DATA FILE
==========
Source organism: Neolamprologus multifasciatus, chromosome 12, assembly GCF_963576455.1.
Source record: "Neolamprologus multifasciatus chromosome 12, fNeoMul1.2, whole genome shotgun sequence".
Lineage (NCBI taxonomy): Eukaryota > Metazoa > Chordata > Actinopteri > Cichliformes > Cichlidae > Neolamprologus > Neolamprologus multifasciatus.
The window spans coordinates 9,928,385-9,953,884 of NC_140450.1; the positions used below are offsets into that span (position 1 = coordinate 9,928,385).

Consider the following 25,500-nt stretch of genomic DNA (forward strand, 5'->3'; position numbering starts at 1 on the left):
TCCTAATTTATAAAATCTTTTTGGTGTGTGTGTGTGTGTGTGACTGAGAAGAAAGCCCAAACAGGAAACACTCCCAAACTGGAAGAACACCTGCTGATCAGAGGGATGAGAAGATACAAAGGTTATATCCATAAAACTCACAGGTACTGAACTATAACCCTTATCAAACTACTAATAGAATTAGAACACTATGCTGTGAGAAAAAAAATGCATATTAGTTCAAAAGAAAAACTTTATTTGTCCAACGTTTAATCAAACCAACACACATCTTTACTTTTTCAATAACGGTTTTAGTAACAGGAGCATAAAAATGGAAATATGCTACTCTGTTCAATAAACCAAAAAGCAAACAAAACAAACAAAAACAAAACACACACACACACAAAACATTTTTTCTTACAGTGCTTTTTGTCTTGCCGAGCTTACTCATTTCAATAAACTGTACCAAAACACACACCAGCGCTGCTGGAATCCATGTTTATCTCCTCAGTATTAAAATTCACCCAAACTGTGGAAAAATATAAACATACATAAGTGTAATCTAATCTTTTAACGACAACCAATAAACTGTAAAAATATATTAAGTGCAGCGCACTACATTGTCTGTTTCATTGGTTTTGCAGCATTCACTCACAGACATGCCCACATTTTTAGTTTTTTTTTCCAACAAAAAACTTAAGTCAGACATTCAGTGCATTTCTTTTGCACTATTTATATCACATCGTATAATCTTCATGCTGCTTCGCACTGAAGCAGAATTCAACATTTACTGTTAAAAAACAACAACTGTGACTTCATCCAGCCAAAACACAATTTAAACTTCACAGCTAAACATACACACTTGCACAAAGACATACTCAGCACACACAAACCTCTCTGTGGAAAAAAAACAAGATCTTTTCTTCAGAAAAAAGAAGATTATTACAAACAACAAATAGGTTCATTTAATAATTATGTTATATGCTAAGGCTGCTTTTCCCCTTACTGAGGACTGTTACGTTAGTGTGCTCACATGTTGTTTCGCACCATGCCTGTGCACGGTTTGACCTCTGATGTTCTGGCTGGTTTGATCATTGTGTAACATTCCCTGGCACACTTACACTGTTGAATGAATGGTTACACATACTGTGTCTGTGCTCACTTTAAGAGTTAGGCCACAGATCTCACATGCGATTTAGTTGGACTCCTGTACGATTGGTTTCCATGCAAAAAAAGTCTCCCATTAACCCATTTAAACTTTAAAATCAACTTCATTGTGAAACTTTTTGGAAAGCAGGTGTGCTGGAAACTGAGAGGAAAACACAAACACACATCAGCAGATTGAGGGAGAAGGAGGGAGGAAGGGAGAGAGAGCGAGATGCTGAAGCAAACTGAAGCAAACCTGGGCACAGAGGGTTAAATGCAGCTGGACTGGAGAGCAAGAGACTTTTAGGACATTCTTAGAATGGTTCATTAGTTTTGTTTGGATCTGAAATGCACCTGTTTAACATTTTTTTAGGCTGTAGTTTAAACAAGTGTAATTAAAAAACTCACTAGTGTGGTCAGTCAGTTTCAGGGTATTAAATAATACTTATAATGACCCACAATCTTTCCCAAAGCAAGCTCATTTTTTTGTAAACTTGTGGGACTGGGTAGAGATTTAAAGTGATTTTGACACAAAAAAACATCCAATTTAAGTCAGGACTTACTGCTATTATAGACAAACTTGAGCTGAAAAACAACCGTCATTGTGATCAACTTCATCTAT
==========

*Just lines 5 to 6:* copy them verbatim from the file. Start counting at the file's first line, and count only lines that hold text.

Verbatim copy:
Consider the following 25,500-nt stretch of genomic DNA (forward strand, 5'->3'; position numbering starts at 1 on the left):
TCCTAATTTATAAAATCTTTTTGGTGTGTGTGTGTGTGTGTGACTGAGAAGAAAGCCCAAACAGGAAACACTCCCAAACTGGAAGAACACCTGCTGATCAGAGGGATGAGAAGATACAAAGGTTATATCCATAAAACTCACAGGTACTGAACTATAACCCTTATCAAACTACTAATAGAATTAGAACACTATGCTGTGAGAAAAAAAATGCATATTAGTTCAAAAGAAAAACTTTATTTGTCCAACGTTTAATCAAACCAACACACATCTTTACTTTTTCAATAACGGTTTTAGTAACAGGAGCATAAAAATGGAAATATGCTACTCTGTTCAATAAACCAAAAAGCAAACAAAACAAACAAAAACAAAACACACACACACACAAAACATTTTTTCTTACAGTGCTTTTTGTCTTGCCGAGCTTACTCATTTCAATAAACTGTACCAAAACACACACCAGCGCTGCTGGAATCCATGTTTATCTCCTCAGTATTAAAATTCACCCAAACTGTGGAAAAATATAAACATACATAAGTGTAATCTAATCTTTTAACGACAACCAATAAACTGTAAAAATATATTAAGTGCAGCGCACTACATTGTCTGTTTCATTGGTTTTGCAGCATTCACTCACAGACATGCCCACATTTTTAGTTTTTTTTTCCAACAAAAAACTTAAGTCAGACATTCAGTGCATTTCTTTTGCACTATTTATATCACATCGTATAATCTTCATGCTGCTTCGCACTGAAGCAGAATTCAACATTTACTGTTAAAAAACAACAACTGTGACTTCATCCAGCCAAAACACAATTTAAACTTCACAGCTAAACATACACACTTGCACAAAGACATACTCAGCACACACAAACCTCTCTGTGGAAAAAAAACAAGATCTTTTCTTCAGAAAAAAGAAGATTATTACAAACAACAAATAGGTTCATTTAATAATTATGTTATATGCTAAGGCTGCTTTTCCCCTTACTGAGGACTGTTACGTTAGTGTGCTCACATGTTGTTTCGCACCATGCCTGTGCACGGTTTGACCTCTGATGTTCTGGCTGGTTTGATCATTGTGTAACATTCCCTGGCACACTTACACTGTTGAATGAATGGTTACACATACTGTGTCTGTGCTCACTTTAAGAGTTAGGCCACAGATCTCACATGCGATTTAGTTGGACTCCTGTACGATTGGTTTCCATGCAAAAAAAGTCTCCCATTAACCCATTTAAACTTTAAAATCAACTTCATTGTGAAACTTTTTGGAAAGCAGGTGTGCTGGAAACTGAGAGGAAAACACAAACACACATCAGCAGATTGAGGGAGAAGGAGGGAGGAAGGGAGAGAGAGCGAGATGCTGAAGCAAACTGAAGCAAACCTGGGCACAGAGGGTTAAATGCAGCTGGACTGGAGAGCAAGAGACTTTTAGGACATTCTTAGAATGGTTCATTAGTTTTGTTTGGATCTGAAATGCACCTGTTTAACATTTTTTTAGGCTGTAGTTTAAACAAGTGTAATTAAAAAACTCACTAGTGTGGTCAGTCAGTTTCAGGGTATTAAATAATACTTATAATGACCCACAATCTTTCCCAAAGCAAGCTCATTTTTTTGTAAACTTGTGGGACTGGGTAGAGATTTAAAGTGATTTTGACACAAAAAAACATCCAATTTAAGTCAGGACTTACTGCTATTATAGACAAACTTGAGCTGAAAAACAACCGTCATTGTGATCAACTTCATCTAT